Food Companies Take Steps to Reduce Waste

(3BL Media/Justmeans) – Food waste carries an environmental cost, with a large amount of water, energy, fertilizer and other resources used to grow crops. According to the Natural Resources Defense Council and ReFED, 40 percent of food in the US, $162 billion worth every year, is never eaten. Producing, processing and transporting uneaten food accounts for 25 percent of America’s water use and four percent of its oil consumption.

In addition to the resources used to grow it, uneaten food generates methane, a powerful greenhouse gas, when it rots in landfills. For these reasons, fighting food waste has been moving up environmentalists’ agenda as a means of combating climate change. Selling uneaten food would also give growers a new stream of income and offer consumers a way to save money without compromising on taste or nutrition.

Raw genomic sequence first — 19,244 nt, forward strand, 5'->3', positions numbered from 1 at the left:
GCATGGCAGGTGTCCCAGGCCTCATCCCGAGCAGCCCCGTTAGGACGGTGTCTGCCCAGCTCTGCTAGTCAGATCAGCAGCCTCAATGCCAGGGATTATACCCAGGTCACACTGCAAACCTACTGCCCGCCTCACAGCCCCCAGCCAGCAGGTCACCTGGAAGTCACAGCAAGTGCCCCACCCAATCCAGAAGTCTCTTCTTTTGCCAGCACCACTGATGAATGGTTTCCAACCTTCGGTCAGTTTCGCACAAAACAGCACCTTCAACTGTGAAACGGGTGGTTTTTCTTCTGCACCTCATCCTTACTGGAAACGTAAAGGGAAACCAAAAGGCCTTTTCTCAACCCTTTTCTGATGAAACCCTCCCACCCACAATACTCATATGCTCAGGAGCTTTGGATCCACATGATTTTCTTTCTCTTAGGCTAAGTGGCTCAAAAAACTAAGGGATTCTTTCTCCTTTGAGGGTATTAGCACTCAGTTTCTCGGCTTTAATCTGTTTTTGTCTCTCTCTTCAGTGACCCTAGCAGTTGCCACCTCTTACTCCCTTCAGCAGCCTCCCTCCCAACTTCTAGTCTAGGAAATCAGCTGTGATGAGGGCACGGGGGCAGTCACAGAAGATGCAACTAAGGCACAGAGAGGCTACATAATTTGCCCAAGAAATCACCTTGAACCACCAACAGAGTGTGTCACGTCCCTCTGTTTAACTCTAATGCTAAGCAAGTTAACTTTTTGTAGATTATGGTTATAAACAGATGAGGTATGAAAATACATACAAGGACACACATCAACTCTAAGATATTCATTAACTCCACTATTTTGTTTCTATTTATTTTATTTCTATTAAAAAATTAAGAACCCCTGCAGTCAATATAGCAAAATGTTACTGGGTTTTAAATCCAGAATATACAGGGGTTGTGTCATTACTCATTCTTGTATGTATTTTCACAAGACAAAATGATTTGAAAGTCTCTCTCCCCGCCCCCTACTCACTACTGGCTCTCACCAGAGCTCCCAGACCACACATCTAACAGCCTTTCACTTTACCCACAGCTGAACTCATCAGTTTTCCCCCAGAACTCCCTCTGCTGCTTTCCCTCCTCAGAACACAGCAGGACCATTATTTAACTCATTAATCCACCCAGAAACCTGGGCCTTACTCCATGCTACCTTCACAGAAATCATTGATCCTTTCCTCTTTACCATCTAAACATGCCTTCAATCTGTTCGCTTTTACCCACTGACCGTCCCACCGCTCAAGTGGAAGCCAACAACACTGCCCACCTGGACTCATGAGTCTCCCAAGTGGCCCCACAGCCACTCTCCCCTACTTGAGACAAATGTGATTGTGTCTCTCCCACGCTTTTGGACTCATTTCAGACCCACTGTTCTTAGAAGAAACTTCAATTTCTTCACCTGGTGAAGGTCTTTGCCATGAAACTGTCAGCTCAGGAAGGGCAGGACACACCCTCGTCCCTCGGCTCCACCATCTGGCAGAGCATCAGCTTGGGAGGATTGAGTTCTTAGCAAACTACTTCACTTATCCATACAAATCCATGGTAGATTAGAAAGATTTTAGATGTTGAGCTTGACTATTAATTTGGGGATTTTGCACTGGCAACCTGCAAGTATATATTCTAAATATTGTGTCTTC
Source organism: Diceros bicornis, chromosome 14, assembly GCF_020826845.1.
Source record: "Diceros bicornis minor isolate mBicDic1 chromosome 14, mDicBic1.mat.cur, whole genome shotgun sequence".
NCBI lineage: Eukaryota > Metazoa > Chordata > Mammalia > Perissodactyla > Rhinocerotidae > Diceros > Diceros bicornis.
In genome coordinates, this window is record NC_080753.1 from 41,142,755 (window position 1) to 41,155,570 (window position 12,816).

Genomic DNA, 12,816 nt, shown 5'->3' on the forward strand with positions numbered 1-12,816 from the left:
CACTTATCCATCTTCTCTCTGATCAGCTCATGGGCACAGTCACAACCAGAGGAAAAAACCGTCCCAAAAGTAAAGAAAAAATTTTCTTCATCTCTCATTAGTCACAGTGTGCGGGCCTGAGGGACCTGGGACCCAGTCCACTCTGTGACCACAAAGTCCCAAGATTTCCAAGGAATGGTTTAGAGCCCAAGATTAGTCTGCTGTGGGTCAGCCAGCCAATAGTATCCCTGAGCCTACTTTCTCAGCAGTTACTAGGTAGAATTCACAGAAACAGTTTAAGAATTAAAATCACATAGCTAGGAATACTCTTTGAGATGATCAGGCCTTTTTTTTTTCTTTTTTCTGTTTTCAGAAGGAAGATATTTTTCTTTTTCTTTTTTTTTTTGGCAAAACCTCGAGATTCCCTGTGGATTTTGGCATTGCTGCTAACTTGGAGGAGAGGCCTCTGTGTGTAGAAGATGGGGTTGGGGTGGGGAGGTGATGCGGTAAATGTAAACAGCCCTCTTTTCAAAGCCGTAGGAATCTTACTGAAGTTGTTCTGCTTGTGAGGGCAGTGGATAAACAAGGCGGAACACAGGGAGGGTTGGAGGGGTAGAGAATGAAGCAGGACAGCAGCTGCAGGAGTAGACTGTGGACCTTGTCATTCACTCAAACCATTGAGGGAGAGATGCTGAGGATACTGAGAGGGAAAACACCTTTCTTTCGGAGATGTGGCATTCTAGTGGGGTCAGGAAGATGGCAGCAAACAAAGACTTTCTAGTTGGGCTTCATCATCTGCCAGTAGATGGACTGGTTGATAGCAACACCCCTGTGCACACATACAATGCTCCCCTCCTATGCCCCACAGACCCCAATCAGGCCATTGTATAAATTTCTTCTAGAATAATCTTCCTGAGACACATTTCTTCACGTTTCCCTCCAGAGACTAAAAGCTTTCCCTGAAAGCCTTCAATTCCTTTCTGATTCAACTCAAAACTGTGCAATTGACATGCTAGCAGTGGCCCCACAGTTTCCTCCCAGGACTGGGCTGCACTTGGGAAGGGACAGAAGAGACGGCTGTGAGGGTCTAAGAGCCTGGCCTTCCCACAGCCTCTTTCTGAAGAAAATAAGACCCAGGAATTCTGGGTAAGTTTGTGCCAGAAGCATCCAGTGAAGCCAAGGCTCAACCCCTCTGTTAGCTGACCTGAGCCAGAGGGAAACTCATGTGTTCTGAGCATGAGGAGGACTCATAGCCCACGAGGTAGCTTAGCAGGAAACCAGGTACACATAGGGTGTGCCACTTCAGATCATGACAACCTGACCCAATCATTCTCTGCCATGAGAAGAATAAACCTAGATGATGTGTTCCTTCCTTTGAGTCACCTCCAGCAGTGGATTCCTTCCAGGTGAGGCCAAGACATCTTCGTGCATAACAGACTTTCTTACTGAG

Some food companies are now starting to sell slightly less aesthetically pleasing – but still tasty and nutritious – fruits and vegetables. Often, these foods are hardly distinguishable from ordinary ones. Imperfect Produce ships cosmetically challenged fruits and vegetables to about 9,500 subscribers in and around San Francisco.

In France, the Intermarché chain of supermarkets started selling what it calls “inglorious” fruits and vegetables in 2014, at 30 percent off, with an advertising and social media campaign decrying the throwing away of good food.

Britain’s upscale Waitrose supermarkets offer carrots, parsnips, potatoes and onions branded “a little less than perfect,” as well as misshapen tomatoes and strawberries and weather-blemished apples, pears and green beans, when growers provide them.

Asda, a British grocery chain owned by Walmart, began offering boxes of “wonky veg” in February, at $4.65 for five kilograms. They were such a hit with customers that the company announced the following week it would quadruple the number of stores involved to 350. Asda said the boxes would help avert hundreds of tons of waste.

Giant Eagle, based in Pittsburgh, in February put “produce with personality” on sale in five stores, at up to 20 percent off. The customer response has been so positive that the number of participating outlets has since been increased to 21.

Source: NYT

Image Credit: 3BL Media